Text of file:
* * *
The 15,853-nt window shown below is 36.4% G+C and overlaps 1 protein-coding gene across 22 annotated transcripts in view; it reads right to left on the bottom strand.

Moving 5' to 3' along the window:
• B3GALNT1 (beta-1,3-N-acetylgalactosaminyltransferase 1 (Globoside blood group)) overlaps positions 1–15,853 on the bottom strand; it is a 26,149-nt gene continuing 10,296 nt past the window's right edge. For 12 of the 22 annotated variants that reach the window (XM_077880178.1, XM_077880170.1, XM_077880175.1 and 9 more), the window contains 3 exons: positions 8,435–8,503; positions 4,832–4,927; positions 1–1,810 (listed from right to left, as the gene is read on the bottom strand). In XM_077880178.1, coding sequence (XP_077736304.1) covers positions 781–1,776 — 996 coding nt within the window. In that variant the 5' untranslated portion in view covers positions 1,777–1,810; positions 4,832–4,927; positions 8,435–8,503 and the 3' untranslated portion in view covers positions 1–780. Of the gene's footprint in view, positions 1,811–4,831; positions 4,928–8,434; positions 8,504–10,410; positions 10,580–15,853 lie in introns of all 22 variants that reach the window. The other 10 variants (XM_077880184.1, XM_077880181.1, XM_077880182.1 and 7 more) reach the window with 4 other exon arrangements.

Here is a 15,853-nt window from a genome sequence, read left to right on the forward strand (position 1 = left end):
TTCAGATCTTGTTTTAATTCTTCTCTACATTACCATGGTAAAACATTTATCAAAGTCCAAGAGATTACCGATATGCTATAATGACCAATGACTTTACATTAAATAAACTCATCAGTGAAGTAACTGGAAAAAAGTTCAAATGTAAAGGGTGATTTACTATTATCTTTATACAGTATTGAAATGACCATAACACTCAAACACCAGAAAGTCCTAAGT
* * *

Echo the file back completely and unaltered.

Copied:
The 15,853-nt window shown below is 36.4% G+C and overlaps 1 protein-coding gene across 22 annotated transcripts in view; it reads right to left on the bottom strand.

Moving 5' to 3' along the window:
• B3GALNT1 (beta-1,3-N-acetylgalactosaminyltransferase 1 (Globoside blood group)) overlaps positions 1–15,853 on the bottom strand; it is a 26,149-nt gene continuing 10,296 nt past the window's right edge. For 12 of the 22 annotated variants that reach the window (XM_077880178.1, XM_077880170.1, XM_077880175.1 and 9 more), the window contains 3 exons: positions 8,435–8,503; positions 4,832–4,927; positions 1–1,810 (listed from right to left, as the gene is read on the bottom strand). In XM_077880178.1, coding sequence (XP_077736304.1) covers positions 781–1,776 — 996 coding nt within the window. In that variant the 5' untranslated portion in view covers positions 1,777–1,810; positions 4,832–4,927; positions 8,435–8,503 and the 3' untranslated portion in view covers positions 1–780. Of the gene's footprint in view, positions 1,811–4,831; positions 4,928–8,434; positions 8,504–10,410; positions 10,580–15,853 lie in introns of all 22 variants that reach the window. The other 10 variants (XM_077880184.1, XM_077880181.1, XM_077880182.1 and 7 more) reach the window with 4 other exon arrangements.

Here is a 15,853-nt window from a genome sequence, read left to right on the forward strand (position 1 = left end):
TTCAGATCTTGTTTTAATTCTTCTCTACATTACCATGGTAAAACATTTATCAAAGTCCAAGAGATTACCGATATGCTATAATGACCAATGACTTTACATTAAATAAACTCATCAGTGAAGTAACTGGAAAAAAGTTCAAATGTAAAGGGTGATTTACTATTATCTTTATACAGTATTGAAATGACCATAACACTCAAACACCAGAAAGTCCTAAGT